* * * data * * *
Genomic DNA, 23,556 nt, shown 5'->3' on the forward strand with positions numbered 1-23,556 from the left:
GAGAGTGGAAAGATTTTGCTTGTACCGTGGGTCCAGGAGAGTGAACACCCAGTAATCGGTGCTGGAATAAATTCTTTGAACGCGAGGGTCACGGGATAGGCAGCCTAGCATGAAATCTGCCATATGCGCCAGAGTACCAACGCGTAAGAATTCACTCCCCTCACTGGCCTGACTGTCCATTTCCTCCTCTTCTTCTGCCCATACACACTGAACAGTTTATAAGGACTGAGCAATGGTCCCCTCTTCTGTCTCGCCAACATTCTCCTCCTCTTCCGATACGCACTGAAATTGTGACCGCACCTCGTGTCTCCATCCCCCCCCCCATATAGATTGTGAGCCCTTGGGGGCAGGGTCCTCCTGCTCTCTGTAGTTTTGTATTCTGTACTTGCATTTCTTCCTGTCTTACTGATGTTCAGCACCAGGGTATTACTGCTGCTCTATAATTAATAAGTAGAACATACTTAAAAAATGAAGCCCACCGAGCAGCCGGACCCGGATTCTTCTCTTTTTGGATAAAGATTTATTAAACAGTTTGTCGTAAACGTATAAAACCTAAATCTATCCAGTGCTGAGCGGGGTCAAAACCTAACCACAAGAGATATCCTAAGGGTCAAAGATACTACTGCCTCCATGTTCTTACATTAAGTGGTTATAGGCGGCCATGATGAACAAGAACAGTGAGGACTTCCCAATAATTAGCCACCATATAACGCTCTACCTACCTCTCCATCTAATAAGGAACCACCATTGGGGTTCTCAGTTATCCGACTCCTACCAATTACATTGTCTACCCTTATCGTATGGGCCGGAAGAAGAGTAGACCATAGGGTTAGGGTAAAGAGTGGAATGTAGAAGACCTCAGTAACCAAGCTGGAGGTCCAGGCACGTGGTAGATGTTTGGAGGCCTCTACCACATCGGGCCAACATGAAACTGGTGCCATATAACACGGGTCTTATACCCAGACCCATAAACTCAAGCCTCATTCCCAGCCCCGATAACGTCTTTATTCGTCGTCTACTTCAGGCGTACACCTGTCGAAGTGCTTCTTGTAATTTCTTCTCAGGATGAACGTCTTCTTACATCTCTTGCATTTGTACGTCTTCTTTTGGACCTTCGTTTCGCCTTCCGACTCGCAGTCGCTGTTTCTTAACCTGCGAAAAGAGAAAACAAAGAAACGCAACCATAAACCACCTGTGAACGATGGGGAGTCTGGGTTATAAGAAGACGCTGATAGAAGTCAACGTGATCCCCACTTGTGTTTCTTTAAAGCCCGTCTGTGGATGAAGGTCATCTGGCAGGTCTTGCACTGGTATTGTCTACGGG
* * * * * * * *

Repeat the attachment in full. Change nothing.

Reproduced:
Genomic DNA, 23,556 nt, shown 5'->3' on the forward strand with positions numbered 1-23,556 from the left:
GAGAGTGGAAAGATTTTGCTTGTACCGTGGGTCCAGGAGAGTGAACACCCAGTAATCGGTGCTGGAATAAATTCTTTGAACGCGAGGGTCACGGGATAGGCAGCCTAGCATGAAATCTGCCATATGCGCCAGAGTACCAACGCGTAAGAATTCACTCCCCTCACTGGCCTGACTGTCCATTTCCTCCTCTTCTTCTGCCCATACACACTGAACAGTTTATAAGGACTGAGCAATGGTCCCCTCTTCTGTCTCGCCAACATTCTCCTCCTCTTCCGATACGCACTGAAATTGTGACCGCACCTCGTGTCTCCATCCCCCCCCCCATATAGATTGTGAGCCCTTGGGGGCAGGGTCCTCCTGCTCTCTGTAGTTTTGTATTCTGTACTTGCATTTCTTCCTGTCTTACTGATGTTCAGCACCAGGGTATTACTGCTGCTCTATAATTAATAAGTAGAACATACTTAAAAAATGAAGCCCACCGAGCAGCCGGACCCGGATTCTTCTCTTTTTGGATAAAGATTTATTAAACAGTTTGTCGTAAACGTATAAAACCTAAATCTATCCAGTGCTGAGCGGGGTCAAAACCTAACCACAAGAGATATCCTAAGGGTCAAAGATACTACTGCCTCCATGTTCTTACATTAAGTGGTTATAGGCGGCCATGATGAACAAGAACAGTGAGGACTTCCCAATAATTAGCCACCATATAACGCTCTACCTACCTCTCCATCTAATAAGGAACCACCATTGGGGTTCTCAGTTATCCGACTCCTACCAATTACATTGTCTACCCTTATCGTATGGGCCGGAAGAAGAGTAGACCATAGGGTTAGGGTAAAGAGTGGAATGTAGAAGACCTCAGTAACCAAGCTGGAGGTCCAGGCACGTGGTAGATGTTTGGAGGCCTCTACCACATCGGGCCAACATGAAACTGGTGCCATATAACACGGGTCTTATACCCAGACCCATAAACTCAAGCCTCATTCCCAGCCCCGATAACGTCTTTATTCGTCGTCTACTTCAGGCGTACACCTGTCGAAGTGCTTCTTGTAATTTCTTCTCAGGATGAACGTCTTCTTACATCTCTTGCATTTGTACGTCTTCTTTTGGACCTTCGTTTCGCCTTCCGACTCGCAGTCGCTGTTTCTTAACCTGCGAAAAGAGAAAACAAAGAAACGCAACCATAAACCACCTGTGAACGATGGGGAGTCTGGGTTATAAGAAGACGCTGATAGAAGTCAACGTGATCCCCACTTGTGTTTCTTTAAAGCCCGTCTGTGGATGAAGGTCATCTGGCAGGTCTTGCACTGGTATTGTCTACGGG